Unless you’ve chosen to negotiate exclusively with a single buyer early on, you will likely be running an auction, where multiple buyers are invited to the table to put an offer on your company.
Taking part in an auction can be an exciting endeavor and the first step to realizing your growth or exit plans. However, you want to make sure you choose the right type of auction for your business.
Auctions can invite a broad group of buyers to the table or be more selective. In this article, we’ll explain the differences between broad and targeted auctions, and the potential pros and cons of each.
Before you consider what type of auction is right for you, think about your goals. Consider what matters most to you and work back to select a buyer that allows you to meet your objectives. Factors to consider could include purchase price, employee retention, customer protection, or any other factors that personally matter to you.
Broad and targeted auctions each have their pros and cons. We encourage you to weigh each option in the context of your desired outcomes.
How it works: Your advisor will approach many dozens or even hundreds of potential buyers that fit broad criteria. They may do their outreach via email, phone call, and potentially even online via direct-investing sites.
- Offers the broadest exposure to the widest variety of buyers including financial, strategic and niche.
- Opportunity to interact with many buyers, including accounts that are not well-known by your advisor.
- Least confidential due to the large number of stakeholders involved, but “blind outreach” and NDAs can help preserve confidentiality.
- Slower sale process due to the volume of buyers that need to be vetted.
- Might be more time consuming for you. For example, you may be leading management presentations and answering questions from a large group of potential buyers.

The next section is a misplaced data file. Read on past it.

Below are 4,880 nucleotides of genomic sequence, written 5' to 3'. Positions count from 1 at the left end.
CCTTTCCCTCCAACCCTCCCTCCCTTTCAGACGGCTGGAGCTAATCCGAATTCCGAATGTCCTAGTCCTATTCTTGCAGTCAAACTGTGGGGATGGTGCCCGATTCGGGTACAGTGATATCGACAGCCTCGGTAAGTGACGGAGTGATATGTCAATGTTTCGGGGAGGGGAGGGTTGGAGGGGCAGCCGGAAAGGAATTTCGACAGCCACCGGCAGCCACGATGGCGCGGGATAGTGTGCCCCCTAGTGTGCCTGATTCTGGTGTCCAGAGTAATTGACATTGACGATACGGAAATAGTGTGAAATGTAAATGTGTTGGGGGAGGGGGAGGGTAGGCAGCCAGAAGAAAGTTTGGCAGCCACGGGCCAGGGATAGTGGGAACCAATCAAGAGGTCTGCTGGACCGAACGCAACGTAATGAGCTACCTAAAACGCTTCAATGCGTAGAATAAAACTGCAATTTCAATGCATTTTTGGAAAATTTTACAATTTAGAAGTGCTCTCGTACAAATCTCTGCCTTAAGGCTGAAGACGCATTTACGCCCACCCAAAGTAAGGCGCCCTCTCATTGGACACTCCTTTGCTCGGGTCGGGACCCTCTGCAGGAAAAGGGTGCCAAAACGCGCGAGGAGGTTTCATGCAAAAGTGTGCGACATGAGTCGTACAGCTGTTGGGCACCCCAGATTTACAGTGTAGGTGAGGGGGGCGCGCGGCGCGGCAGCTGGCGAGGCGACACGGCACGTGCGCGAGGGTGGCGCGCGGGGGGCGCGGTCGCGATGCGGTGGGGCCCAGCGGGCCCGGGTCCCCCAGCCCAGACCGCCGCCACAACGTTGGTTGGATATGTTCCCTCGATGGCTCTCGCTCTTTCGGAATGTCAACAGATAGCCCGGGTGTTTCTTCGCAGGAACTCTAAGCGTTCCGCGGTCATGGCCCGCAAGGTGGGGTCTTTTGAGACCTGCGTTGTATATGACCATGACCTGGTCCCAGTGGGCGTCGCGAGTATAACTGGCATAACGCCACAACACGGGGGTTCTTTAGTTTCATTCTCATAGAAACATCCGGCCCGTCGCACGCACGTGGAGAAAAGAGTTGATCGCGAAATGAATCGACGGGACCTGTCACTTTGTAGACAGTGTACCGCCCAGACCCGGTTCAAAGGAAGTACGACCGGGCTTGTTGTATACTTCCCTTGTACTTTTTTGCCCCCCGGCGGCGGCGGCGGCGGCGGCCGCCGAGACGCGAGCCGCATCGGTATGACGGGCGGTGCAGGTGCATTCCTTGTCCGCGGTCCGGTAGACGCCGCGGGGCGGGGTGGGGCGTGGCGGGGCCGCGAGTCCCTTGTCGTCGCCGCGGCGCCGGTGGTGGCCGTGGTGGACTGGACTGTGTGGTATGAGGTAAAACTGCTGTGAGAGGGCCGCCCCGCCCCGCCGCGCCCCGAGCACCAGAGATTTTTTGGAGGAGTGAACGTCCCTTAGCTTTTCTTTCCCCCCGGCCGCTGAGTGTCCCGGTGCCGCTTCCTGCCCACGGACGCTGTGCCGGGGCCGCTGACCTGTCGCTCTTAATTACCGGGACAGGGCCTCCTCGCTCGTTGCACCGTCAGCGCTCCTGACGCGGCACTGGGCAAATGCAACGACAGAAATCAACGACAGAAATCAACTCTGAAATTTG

- If a deal falls through and you need to take the business back to market, a large proportion of potential buyers will know that the initial deal did not work out. This knowledge could color buyer perceptions.
How it works: Your advisor reaches out to a small group of buyers. These buyers are highly targeted toward the preferred outcome of the seller. Your advisor should either know the buyers well or put in the effort to get to know if they would be a good fit.
- Most confidential process.
- Faster sale process as the short list of buyers are likely more familiar with your market.
- May miss out on a good-fit buyer whose characteristics fall outside of your set criteria.
- If your advisor does not have a deep understanding of your goals, they may initially invite the wrong buyers to the table.
- Similarly, if your advisor does not have a deep understanding of the buyer’s criteria, they may target the wrong acquirers.
Choosing an Advisor to Facilitate your Auction
Who you choose to facilitate your auction is just as important as the type of auction you choose. To avoid wasting time, it's important for your advisor to do extensive due diligence on your company and for them to have a deep understanding of your goals before taking the business to market. If your advisor has done sufficient due diligence, buyers will have an accurate understanding of the company’s operations at the earliest stages of the process.
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